BOSTON (AP) A sweeping series of reforms to how state and local governments manage public construction projects was signed into law yesterday by Lt. Gov. Kerry Healey.
The reform package represents the most significant changes in public construction reform in nearly a quarter century, said Healey, who was acting as governor while Gov. Mitt Romney was in Seattle for a National Governors Association meeting.
The legislation was based on suggestions made by a special commission that included representatives from all aspects of public construction.
The new law mandates the appointment of a professional project manager for all projects over $1.5 million. Also under the new law, all public construction projects over $5 million will be eligible to use a so-called “construction manager at-risk” method. This ensures cost overruns will be paid by the contractor, not taxpayers.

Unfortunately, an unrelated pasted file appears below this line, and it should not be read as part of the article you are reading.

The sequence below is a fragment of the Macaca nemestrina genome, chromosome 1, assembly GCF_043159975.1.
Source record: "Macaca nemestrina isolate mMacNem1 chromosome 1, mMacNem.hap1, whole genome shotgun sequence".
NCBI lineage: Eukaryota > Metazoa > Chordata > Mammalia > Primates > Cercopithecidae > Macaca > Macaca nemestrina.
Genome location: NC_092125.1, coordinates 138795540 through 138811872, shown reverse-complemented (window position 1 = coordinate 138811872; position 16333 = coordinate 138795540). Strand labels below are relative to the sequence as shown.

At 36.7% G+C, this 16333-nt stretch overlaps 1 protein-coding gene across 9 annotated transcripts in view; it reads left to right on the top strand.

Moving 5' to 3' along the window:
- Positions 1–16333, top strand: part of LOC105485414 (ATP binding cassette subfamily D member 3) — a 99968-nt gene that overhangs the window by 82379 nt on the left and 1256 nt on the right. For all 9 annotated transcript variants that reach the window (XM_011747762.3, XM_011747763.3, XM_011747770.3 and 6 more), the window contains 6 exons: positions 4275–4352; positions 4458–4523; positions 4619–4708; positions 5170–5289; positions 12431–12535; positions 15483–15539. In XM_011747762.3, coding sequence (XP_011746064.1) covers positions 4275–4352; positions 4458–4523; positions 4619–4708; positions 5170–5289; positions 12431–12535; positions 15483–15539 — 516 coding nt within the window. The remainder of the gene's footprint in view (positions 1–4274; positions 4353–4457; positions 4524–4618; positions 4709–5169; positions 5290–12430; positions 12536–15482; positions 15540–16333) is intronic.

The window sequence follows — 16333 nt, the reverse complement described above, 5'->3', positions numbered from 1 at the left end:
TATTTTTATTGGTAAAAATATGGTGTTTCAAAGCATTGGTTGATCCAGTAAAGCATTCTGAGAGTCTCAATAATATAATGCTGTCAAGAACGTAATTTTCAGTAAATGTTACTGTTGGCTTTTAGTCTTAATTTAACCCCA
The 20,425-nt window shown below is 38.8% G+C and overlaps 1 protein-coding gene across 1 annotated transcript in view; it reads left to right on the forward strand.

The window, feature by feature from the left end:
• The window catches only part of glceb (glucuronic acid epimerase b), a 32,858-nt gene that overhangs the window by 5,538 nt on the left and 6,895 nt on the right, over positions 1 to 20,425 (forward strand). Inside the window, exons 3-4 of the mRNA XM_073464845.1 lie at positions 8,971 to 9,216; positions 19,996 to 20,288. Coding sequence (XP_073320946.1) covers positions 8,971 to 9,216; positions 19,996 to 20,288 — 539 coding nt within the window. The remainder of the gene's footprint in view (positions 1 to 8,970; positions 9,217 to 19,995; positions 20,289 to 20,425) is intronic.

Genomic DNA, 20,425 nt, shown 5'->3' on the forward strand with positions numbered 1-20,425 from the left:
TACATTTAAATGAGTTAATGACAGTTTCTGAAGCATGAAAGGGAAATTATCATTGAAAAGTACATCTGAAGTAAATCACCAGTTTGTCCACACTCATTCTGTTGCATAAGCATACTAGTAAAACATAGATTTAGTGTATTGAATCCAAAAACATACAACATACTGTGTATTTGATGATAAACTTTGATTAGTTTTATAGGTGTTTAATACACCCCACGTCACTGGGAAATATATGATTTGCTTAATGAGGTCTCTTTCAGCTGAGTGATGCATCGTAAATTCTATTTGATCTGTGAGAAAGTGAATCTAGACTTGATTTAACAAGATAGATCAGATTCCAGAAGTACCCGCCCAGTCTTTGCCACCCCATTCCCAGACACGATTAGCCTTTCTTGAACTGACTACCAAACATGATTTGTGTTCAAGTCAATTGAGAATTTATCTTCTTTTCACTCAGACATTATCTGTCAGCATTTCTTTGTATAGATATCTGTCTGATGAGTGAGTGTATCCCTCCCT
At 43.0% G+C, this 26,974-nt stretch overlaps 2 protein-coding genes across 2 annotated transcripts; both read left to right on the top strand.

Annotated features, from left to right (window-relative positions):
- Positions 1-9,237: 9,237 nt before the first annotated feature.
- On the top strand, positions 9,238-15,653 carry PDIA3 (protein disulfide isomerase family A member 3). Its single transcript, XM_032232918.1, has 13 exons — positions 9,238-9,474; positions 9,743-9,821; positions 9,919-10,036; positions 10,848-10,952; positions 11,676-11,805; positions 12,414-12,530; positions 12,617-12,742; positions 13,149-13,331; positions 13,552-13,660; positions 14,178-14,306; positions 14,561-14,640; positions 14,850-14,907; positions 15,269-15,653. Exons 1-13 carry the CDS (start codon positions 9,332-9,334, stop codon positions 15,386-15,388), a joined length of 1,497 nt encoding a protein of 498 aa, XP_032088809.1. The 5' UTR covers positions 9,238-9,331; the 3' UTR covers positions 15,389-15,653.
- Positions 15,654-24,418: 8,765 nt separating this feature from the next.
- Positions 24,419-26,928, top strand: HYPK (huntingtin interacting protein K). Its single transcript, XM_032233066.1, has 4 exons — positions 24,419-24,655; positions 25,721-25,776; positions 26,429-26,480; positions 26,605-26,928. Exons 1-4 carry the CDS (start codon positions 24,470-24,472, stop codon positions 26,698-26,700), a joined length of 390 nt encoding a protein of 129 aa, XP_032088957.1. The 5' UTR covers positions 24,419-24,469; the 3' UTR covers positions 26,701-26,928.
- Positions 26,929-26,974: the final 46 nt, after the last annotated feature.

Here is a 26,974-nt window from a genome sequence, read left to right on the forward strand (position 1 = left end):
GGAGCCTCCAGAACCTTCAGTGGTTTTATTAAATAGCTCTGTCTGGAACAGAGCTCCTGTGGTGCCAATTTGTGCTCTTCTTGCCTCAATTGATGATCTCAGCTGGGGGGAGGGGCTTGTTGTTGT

The law also allows Massachusetts to join 45 other states in a “design-build” system, which allows for hiring one team to design and build a project.
Healey said the series of reforms contained in the laws will save as much as 10 percent on building costs across Massachusetts, which spends $3 billion annually on public construction.
Sen. Dianne Wilkerson, the Senate chairman of the commission, said the new law was “incredible, progressive, aggressive.”